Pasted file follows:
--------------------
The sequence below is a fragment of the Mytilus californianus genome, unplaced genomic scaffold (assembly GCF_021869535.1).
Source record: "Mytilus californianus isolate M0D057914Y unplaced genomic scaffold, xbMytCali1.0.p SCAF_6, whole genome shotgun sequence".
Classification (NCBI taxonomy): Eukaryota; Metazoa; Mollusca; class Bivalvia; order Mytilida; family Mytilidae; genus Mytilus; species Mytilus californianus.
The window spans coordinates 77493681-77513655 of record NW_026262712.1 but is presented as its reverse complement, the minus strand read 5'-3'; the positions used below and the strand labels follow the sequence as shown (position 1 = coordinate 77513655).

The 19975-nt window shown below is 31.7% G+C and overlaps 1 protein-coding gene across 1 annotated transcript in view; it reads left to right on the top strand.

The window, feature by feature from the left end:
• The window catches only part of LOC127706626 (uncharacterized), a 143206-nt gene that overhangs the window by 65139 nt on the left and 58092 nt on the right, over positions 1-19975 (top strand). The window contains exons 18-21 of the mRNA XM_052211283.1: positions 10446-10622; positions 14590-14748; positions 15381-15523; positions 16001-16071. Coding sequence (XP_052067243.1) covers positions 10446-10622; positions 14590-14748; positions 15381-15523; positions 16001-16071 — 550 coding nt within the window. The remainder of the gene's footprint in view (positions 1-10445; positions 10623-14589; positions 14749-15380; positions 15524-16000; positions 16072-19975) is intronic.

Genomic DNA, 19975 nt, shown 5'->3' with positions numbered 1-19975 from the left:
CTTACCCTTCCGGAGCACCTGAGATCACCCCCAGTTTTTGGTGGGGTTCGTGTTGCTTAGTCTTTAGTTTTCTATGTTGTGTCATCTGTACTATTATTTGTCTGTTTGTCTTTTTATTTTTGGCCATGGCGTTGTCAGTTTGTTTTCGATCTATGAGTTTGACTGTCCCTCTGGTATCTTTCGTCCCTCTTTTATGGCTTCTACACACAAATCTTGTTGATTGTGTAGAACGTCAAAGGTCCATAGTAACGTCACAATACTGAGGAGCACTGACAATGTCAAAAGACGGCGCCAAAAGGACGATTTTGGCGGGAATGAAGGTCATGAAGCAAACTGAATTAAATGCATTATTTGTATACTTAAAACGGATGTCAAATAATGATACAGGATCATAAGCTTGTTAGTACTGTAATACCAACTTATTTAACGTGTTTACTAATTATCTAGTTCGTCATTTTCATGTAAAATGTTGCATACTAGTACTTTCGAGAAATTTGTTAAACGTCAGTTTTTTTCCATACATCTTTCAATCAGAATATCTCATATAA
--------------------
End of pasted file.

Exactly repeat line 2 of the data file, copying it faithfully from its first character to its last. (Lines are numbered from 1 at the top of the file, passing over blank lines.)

Source record: "Mytilus californianus isolate M0D057914Y unplaced genomic scaffold, xbMytCali1.0.p SCAF_6, whole genome shotgun sequence".